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Memcached Abused for DDoS Amplification Attacks

Malicious actors have started abusing the memcached protocol to launch distributed denial-of-service (DDoS) attacks, Cloudflare and Arbor Networks warned on Tuesday.

Malicious actors have started abusing the memcached protocol to launch distributed denial-of-service (DDoS) attacks, Cloudflare and Arbor Networks warned on Tuesday.

Memcached is a free and open source distributed memory caching system designed to work with a large number of open connections. Clients can communicate with memcached servers via TCP or UDP on port 11211.

Cloudflare noticed in recent days that memcached has been abused for DDoS amplification attacks, and so have Arbor Networks and Chinese security firm Qihoo 360. Cloudflare has dubbed this type of attack Memcrashed.

Attackers are apparently abusing unprotected memcached servers that have UDP enabled. Similar to other amplification methods, the attacker sends a request to the targeted server on port 11211 using a spoofed IP address that matches the IP of the victim. The request sent to the server is just a few bytes, but the response can be tens of thousands of times bigger, resulting in a significant attack.

The largest memcached DDoS attack observed by Cloudflare peaked at 260 Gbps, but Arbor Networks reported seeing attacks that peaked at 500 Gbps and even more.

“I was surprised to learn that memcached does UDP, but there you go!” said CloudFlare’s Marek Majkowski. “The protocol specification shows that it’s one of the best protocols to use for amplification ever! There are absolutely zero checks, and the data WILL be delivered to the client, with blazing speed! Furthermore, the request can be tiny and the response huge (up to 1MB).”

Arbor Networks noted that the type of queries used in these attacks can also be directed at TCP port 11211, but since TCP queries cannot be reliably spoofed, this protocol is less likely to be abused. The company pointed out that Chinese researchers warned about the possibility of attacks abusing memcached in November.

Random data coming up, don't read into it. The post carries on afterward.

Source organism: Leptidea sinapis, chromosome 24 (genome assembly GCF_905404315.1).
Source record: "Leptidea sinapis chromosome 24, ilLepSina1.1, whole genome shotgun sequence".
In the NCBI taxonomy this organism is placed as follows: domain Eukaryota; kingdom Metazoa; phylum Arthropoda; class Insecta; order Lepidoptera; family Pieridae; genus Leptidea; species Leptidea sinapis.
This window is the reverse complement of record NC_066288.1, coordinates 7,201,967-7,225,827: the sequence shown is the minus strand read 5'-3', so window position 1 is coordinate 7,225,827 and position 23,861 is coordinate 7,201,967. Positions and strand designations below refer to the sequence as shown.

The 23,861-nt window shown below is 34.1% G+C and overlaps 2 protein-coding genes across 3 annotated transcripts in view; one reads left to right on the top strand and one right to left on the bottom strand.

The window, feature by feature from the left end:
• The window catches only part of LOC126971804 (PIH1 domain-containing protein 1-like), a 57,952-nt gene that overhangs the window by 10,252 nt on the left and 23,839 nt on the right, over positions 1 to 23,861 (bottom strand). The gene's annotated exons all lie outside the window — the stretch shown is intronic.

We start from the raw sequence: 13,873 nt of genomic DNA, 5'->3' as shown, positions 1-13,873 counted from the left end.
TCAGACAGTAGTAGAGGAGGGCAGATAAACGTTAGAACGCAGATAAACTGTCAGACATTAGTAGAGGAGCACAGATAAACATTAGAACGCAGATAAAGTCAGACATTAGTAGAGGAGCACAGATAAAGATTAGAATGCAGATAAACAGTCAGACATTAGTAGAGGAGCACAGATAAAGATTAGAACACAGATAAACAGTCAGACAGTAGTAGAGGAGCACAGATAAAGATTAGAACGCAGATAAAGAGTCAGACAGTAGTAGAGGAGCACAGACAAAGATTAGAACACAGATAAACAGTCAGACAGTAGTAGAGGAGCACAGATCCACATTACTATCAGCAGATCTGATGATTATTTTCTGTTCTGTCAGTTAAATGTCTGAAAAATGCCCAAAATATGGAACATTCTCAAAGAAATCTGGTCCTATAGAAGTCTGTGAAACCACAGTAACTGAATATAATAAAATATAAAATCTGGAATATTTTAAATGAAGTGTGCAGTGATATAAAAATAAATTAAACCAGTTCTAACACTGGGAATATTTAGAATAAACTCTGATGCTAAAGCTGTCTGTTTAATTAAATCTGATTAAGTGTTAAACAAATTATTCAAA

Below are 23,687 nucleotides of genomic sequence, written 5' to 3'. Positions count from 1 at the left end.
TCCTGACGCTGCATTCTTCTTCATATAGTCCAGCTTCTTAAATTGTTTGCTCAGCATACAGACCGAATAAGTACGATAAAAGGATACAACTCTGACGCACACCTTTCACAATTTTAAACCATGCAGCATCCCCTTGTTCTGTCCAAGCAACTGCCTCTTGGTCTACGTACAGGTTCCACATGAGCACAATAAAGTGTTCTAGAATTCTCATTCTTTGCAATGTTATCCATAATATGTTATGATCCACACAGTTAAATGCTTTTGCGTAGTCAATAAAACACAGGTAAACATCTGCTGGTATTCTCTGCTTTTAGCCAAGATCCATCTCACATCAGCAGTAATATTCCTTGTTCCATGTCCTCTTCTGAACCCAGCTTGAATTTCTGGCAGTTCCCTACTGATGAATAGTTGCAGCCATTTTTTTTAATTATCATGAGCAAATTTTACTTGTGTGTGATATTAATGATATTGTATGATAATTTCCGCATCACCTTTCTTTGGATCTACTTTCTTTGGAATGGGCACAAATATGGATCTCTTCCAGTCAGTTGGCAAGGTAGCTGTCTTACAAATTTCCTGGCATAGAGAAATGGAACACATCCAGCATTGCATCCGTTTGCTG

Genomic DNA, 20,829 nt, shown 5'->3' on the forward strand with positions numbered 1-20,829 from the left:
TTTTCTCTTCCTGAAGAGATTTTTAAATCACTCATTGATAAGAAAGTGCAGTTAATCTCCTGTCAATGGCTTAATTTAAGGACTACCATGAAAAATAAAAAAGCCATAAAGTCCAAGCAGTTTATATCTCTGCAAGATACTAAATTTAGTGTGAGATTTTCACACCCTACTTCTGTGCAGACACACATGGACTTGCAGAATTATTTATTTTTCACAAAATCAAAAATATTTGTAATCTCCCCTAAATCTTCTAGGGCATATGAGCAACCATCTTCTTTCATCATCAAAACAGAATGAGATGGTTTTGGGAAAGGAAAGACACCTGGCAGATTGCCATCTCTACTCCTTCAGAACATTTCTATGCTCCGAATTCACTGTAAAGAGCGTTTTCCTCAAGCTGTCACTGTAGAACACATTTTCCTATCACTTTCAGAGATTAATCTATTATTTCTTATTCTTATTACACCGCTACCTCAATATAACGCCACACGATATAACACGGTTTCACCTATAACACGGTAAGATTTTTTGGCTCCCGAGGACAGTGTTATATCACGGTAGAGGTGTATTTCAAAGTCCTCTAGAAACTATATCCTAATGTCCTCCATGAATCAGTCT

In the attacks seen by Cloudflare, attackers abused servers from all around the world, but mostly from North America and Europe. A majority of the servers are hosted by OVH, DigitalOcean and Sakura.

The attacks monitored by the content delivery network (CDN) came from roughly 5,700 unique IPs associated with memcached servers, but experts expect to see much larger attacks in the future considering that Shodan shows nearly 88,000 open servers. A majority of the exposed systems are in the United States, followed by China and France.

Location of exposed memcached servers

“Arbor’s current assessment is that, as with most other DDoS attack methodologies, memcached DDoS attacks were initially – and for a very brief interval – employed manually by skilled attackers; they have subsequently been weaponized and made available to attackers of all skill levels via so-called ‘booter/stresser’ DDoS-for-hire botnets,” Arbor Networks researchers said in a blog post. “The rapid increase in the prevalence of these attacks indicates that this relatively new attack vector was weaponized and broadly leveraged by attackers within a relatively short interval.”

Cloudflare recommends disabling UDP support unless it’s needed, and advised system administrators to ensure that their servers are not accessible from the Web. Internet service providers (ISPs) can also contribute to mitigating these and other types of amplification attacks by fixing vulnerable protocols and preventing IP spoofing.

Related: DDoS Attacks Abuse TFTP for Reflection and Amplification

Related: RPC Portmapper Abused for DDoS Attack Reflection, Amplification

Related: Large DNS Text Records Used to Amplify DDoS Attacks

Related: mDNS Can Be Used to Amplify DDoS Attacks: Researcher

Written By

Eduard Kovacs (@EduardKovacs) is a contributing editor at SecurityWeek. He worked as a high school IT teacher for two years before starting a career in journalism as Softpedia’s security news reporter. Eduard holds a bachelor’s degree in industrial informatics and a master’s degree in computer techniques applied in electrical engineering.

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